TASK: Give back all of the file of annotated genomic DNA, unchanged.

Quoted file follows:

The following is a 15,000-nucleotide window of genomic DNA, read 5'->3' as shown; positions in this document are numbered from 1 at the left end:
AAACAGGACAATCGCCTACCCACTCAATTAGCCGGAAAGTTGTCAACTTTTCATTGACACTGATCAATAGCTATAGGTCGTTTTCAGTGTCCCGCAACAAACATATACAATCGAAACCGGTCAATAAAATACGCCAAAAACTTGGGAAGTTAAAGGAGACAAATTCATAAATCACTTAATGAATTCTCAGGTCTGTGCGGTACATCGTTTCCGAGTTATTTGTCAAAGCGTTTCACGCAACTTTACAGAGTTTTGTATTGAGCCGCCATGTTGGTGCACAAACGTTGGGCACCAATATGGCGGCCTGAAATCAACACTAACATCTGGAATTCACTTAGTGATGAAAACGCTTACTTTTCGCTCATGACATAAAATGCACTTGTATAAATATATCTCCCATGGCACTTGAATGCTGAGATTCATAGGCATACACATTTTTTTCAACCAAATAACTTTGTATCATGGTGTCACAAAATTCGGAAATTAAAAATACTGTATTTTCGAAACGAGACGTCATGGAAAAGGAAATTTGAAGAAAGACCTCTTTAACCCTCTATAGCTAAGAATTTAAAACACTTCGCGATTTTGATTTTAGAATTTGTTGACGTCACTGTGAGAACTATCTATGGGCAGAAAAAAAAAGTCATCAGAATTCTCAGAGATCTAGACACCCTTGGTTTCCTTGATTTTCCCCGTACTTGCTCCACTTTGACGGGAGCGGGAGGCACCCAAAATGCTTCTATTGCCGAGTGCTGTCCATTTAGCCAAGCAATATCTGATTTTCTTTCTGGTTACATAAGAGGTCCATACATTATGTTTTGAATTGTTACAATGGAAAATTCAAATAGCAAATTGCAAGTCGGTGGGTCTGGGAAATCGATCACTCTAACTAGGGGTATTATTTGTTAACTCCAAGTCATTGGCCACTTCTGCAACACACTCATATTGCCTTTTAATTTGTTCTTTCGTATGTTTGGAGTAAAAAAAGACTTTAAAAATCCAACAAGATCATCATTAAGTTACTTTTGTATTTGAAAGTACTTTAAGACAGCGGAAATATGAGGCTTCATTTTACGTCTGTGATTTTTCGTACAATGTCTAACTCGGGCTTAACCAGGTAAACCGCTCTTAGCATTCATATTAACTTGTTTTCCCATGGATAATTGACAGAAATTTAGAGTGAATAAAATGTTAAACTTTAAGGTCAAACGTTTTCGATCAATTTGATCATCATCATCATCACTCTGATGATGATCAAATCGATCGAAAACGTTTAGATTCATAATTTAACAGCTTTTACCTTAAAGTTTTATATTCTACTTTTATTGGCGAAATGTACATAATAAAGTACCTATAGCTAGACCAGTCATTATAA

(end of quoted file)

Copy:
The following is a 15,000-nucleotide window of genomic DNA, read 5'->3' as shown; positions in this document are numbered from 1 at the left end:
AAACAGGACAATCGCCTACCCACTCAATTAGCCGGAAAGTTGTCAACTTTTCATTGACACTGATCAATAGCTATAGGTCGTTTTCAGTGTCCCGCAACAAACATATACAATCGAAACCGGTCAATAAAATACGCCAAAAACTTGGGAAGTTAAAGGAGACAAATTCATAAATCACTTAATGAATTCTCAGGTCTGTGCGGTACATCGTTTCCGAGTTATTTGTCAAAGCGTTTCACGCAACTTTACAGAGTTTTGTATTGAGCCGCCATGTTGGTGCACAAACGTTGGGCACCAATATGGCGGCCTGAAATCAACACTAACATCTGGAATTCACTTAGTGATGAAAACGCTTACTTTTCGCTCATGACATAAAATGCACTTGTATAAATATATCTCCCATGGCACTTGAATGCTGAGATTCATAGGCATACACATTTTTTTCAACCAAATAACTTTGTATCATGGTGTCACAAAATTCGGAAATTAAAAATACTGTATTTTCGAAACGAGACGTCATGGAAAAGGAAATTTGAAGAAAGACCTCTTTAACCCTCTATAGCTAAGAATTTAAAACACTTCGCGATTTTGATTTTAGAATTTGTTGACGTCACTGTGAGAACTATCTATGGGCAGAAAAAAAAAGTCATCAGAATTCTCAGAGATCTAGACACCCTTGGTTTCCTTGATTTTCCCCGTACTTGCTCCACTTTGACGGGAGCGGGAGGCACCCAAAATGCTTCTATTGCCGAGTGCTGTCCATTTAGCCAAGCAATATCTGATTTTCTTTCTGGTTACATAAGAGGTCCATACATTATGTTTTGAATTGTTACAATGGAAAATTCAAATAGCAAATTGCAAGTCGGTGGGTCTGGGAAATCGATCACTCTAACTAGGGGTATTATTTGTTAACTCCAAGTCATTGGCCACTTCTGCAACACACTCATATTGCCTTTTAATTTGTTCTTTCGTATGTTTGGAGTAAAAAAAGACTTTAAAAATCCAACAAGATCATCATTAAGTTACTTTTGTATTTGAAAGTACTTTAAGACAGCGGAAATATGAGGCTTCATTTTACGTCTGTGATTTTTCGTACAATGTCTAACTCGGGCTTAACCAGGTAAACCGCTCTTAGCATTCATATTAACTTGTTTTCCCATGGATAATTGACAGAAATTTAGAGTGAATAAAATGTTAAACTTTAAGGTCAAACGTTTTCGATCAATTTGATCATCATCATCATCACTCTGATGATGATCAAATCGATCGAAAACGTTTAGATTCATAATTTAACAGCTTTTACCTTAAAGTTTTATATTCTACTTTTATTGGCGAAATGTACATAATAAAGTACCTATAGCTAGACCAGTCATTATAA